In this Guardian opinion piece, Mark Weisbrot, co-director of the Center for Economic and Policy Research in Washington, D.C., writes that the U.N. “must face up” to a cholera outbreak allegedly brought to Haiti by peacekeeping troops in the aftermath of the January 2010 earthquake. “More than 500,000 have been infected, and the disease — which Haiti has not had in more than a century — is now endemic to the country and will be killing people there for many years to come,” he writes.
Water and Sanitation
The U.N. on Sunday released its Yemen Humanitarian Response Plan 2012, asking for $447 million in humanitarian assistance targeted toward four million vulnerable people in the country, Reuters reports (Fuchs, 12/18). A statement from the U.N. Inter-Agency Standing Committee said more than half of those at risk will be “severely food insecure” in the coming year, Agence France-Presse notes.
AlertNet examines how water shortages in Nepal are impeding women’s hygiene in the country. The news service profiles the village of Paudiyalthok in the country’s Panchkhal Valley, about 25 miles east of the capital Kathmandu, where “a lack of reliable water sources is affecting many aspects of [residents’] lives, and women are bearing the brunt of changing weather patterns.”
“The question of who is responsible for Haiti’s cholera epidemic — the first that the Caribbean nation, the western hemisphere’s poorest, has seen in a century — has raised tempers since the first case was detected in October 2010,” TIME reports in an article examining a lawsuit filed against the U.N. claiming it is responsible for bringing the disease into the country and seeking damages for cholera victims and their families.
In this Huffington Post opinion piece, Rep. Earl Blumenauer (D-Ore.) writes about access to safe drinking water and improved sanitation among the world’s poor, stating, “As America prepares for the holiday season … I hope that Congress will give a gift of life, health and hope by helping people around the world with something that most Americans take for granted: safe drinking water.”
“The United Nations said on Friday it was seeking $268 million for aid efforts in Zimbabwe next year, with half the money to be used to buy food for more than 1.4 million people facing shortages” in 2012, Reuters reports. “The humanitarian situation in the country has continued to improve over the past couple of years. However, challenges still exist such as food insecurity” and lack of access to safe water, which has led to cholera and typhoid outbreaks, Alain Noudehou, country head of the U.N. Office for the Coordination of Humanitarian Affairs (OCHA), said, the news service notes (12/9).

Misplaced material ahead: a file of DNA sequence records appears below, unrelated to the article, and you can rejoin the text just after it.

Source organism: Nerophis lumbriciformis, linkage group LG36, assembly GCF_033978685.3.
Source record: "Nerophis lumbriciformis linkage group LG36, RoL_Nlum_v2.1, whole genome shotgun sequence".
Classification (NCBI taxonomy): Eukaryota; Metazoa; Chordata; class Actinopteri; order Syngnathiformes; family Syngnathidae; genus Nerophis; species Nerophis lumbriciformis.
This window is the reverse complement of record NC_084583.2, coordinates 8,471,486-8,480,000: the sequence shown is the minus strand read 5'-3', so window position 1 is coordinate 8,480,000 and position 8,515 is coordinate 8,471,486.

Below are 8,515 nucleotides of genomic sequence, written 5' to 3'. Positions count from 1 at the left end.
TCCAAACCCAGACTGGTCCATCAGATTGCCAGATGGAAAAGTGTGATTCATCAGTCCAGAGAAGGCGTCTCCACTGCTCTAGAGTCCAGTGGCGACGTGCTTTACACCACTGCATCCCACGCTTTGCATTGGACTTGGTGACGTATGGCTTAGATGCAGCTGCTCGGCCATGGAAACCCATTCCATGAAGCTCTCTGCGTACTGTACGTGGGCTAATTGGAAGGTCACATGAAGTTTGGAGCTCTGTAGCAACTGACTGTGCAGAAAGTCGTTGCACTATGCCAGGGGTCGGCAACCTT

Heavy rains and flooding in Kenya, which have affected more than 40,000 people and caused at least a dozen deaths, are “complicating efforts to reach thousands of people made homeless by the flooding, an official of the Kenya Red Cross Society (KRCS) told IRIN.” Nelly Muluka, KRCS public relations and communications officer, said on Monday that in some areas “there is the danger of waterborne diseases breaking out after latrines and boreholes were submerged and in other areas, water pipelines have burst,” according to IRIN. The Kenya National Commission on Human Rights (KNCHR) said those affected by flooding “urgently require relief aid such as food, mosquito nets, tents, blankets, cooking utensils and medicine,” the news service writes, adding, “Teams comprising government, KRCS and U.N. officials are involved in rapid assessments of the flooding situation, a humanitarian official, who requested anonymity, told IRIN” (12/6).
“United Nations aid agencies said Friday more than five million Pakistanis are in need of humanitarian assistance following the floods earlier this year,” with nearly half of those being children, the VOA “Breaking News” blog reports (11/26). “UNICEF spokesperson Marixie Mercado said the most urgent risks to children are those related to safe water and malnutrition, with malnutrition rates in the affected areas already found to be high before the floods began,” according to the U.N. News Centre (11/25).
Jason Nickerson, a respiratory therapist and doctoral candidate in Population Health at the University of Ottawa, in this Global Health Hub post, recounts recent controversy surrounding “the health and humanitarian response to the earthquake and cholera outbreaks” in Haiti, noting tension “between the provision of [a cholera] vaccine as opposed to spending…
In this CNN opinion piece, Jenna Davis — a faculty member in Stanford University’s Department of Civil & Environmental Engineering, where her research and teaching focuses on water, sanitation and health, and a former member of the U.N. Millennium Task Force for Water and Sanitation — reports on what she calls a “global sanitation crisis,” writing, “More than 40 percent of the world’s population does not have access to a toilet. These 2.6 billion people, most living in low- and middle-income countries in Asia and Africa, face the daily challenge of finding a bush, train track or empty lot where they can urinate and defecate in relative privacy.”